Title: Fist of the North Star (1995)
Director: Tony Randel
Cast: Gary Daniels, Malcolm McDowell, Melvin Van Peebles, Clint Howard, Chris Penn, Downtown Julie Brown, Dante Basco
Was 1995 the year of the post apocalyptic movie and nobody told me? Let’s see…Tank Girl, Waterworld, 12 Monkeys and Fist of the North Star were all filmed that same year! Not only that, but Malcolm McDowell starred in two of these, Tank Girl and the film I’ll be reviewing today, Fist of the North Star, just don’t expect a mind blowing performance from McDowell on this film. He just cameos on this one. Now this here film is based on a Japanese anime series which I have never seen, so I wont be judging this film based on if it’s a good adaptation of said series or not, I’m going to be judging Fist of the North Star on it’s own merits. Now how was it?
Fist of the North Star tells the tale of Kenshiro, the chosen one who carries the knowledge and the power of the ancient martial art known as ‘Fist of the North Star’. Kenshiro wanders the post apocalyptic wasteland looking for ‘Lord Shin’ the dictator who’s destroyed his school, killed his master and stole his woman; so revenge is certainly in the cards. The real problem is that Kenshiro doesn’t want to accept his fate, he doesn’t want to be The Fist of the North Star, he doesn’t want to save the people, he doesn’t want to be the hero. Will he accept his status as ‘the chosen one’? Along the way, Kenshiro befriends a blind girl known as Lynn and her brother Bat. Kenshiro’s mission is to rescue his beloved Julia from the clutches of Lord Shin, and release the people from Shin’s oppressive rule while at it.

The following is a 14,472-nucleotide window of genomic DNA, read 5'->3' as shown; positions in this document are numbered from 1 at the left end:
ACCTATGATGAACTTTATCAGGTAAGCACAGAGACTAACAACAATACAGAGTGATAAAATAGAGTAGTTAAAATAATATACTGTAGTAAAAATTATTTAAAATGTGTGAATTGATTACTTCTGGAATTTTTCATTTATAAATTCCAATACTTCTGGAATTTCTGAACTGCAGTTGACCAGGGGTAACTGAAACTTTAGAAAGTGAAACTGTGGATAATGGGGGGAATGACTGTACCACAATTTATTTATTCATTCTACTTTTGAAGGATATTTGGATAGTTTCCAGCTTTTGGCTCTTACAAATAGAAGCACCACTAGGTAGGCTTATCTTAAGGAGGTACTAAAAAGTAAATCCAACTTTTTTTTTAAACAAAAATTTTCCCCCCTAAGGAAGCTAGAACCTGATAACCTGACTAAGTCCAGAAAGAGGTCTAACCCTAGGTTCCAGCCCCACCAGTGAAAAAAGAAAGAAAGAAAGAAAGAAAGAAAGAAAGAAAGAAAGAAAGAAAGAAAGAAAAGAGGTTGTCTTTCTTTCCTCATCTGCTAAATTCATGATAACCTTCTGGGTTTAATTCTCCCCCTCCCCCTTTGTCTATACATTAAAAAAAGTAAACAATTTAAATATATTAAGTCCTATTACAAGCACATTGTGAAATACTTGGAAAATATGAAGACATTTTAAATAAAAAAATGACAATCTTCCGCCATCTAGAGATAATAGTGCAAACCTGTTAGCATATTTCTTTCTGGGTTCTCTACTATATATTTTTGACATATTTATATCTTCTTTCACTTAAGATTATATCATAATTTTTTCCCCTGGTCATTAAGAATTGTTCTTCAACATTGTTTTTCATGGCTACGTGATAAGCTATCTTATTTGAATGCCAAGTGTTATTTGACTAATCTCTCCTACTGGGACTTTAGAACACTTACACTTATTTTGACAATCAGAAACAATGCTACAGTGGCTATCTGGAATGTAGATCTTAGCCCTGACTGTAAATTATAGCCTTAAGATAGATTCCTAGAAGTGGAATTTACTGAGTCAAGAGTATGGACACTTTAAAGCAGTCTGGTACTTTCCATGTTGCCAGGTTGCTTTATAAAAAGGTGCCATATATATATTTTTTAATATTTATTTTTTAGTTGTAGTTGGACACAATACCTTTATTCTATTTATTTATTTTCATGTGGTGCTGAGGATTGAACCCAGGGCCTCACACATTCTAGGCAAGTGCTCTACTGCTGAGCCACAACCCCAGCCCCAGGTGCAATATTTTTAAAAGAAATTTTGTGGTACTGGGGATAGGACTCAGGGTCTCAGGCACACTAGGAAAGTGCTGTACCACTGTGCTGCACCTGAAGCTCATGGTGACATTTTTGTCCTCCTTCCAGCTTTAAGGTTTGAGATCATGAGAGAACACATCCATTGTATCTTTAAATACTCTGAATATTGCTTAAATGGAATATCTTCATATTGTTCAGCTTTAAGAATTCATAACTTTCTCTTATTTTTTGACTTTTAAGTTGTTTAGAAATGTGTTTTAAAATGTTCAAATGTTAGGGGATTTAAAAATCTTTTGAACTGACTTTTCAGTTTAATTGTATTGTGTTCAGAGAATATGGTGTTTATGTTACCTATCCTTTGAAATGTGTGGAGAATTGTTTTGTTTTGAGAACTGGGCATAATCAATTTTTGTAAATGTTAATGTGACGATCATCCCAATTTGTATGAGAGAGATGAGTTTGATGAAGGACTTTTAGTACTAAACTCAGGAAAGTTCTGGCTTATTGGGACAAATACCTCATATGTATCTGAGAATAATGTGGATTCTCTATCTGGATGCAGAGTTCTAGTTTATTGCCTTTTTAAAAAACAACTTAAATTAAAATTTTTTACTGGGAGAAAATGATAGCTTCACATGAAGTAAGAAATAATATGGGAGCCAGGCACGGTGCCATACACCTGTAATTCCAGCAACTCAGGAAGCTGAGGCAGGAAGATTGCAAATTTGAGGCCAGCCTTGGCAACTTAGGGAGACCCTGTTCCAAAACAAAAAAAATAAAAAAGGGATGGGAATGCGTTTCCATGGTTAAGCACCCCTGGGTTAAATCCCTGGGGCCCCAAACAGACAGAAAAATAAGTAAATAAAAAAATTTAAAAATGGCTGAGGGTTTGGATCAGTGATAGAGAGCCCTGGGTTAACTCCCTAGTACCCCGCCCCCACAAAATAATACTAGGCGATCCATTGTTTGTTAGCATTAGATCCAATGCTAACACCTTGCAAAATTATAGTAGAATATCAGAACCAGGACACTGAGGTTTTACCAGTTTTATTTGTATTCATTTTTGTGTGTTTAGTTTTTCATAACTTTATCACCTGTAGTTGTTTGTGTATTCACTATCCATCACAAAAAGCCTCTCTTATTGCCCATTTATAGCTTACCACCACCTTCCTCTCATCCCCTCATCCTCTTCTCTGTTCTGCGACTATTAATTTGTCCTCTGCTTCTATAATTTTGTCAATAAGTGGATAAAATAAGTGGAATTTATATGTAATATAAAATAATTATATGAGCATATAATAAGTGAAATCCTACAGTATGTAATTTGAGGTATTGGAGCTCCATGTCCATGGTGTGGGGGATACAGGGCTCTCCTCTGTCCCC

In the world of post apocalyptic films, there are the really expensive ones like The Postman (1997), Waterworld (1995) and The Terminator and Mad Max movies, and then there’s the other half, which really composes the vast majority of these films, the low budget half. I was listening to the films audio commentary with director Tony Randel and on it he mentions that the films budget was something around the vicinity of 2.5 million dollars; but on the IMDB page it says 7 million dollars, so I don’t know who to trust, but ultimately be it 2.5 or 7, were talking about a low budget film here, the kind that really ha s to stretch those dollars! I’d say that the film looks pretty decent for such a low budget film. Director Tony Randel decided to shoot the film in soundstages, and not on the dessert. I guess that was a stylistic choice, he probably wanted to give the film a purposely campy look (achieved) while at the same time working in a more controlled environment. As a result, the film looks like those old Kung Fu movies with the fake sky backgrounds, not a bad look if you do it right. I think they did a good job with this film on that regard.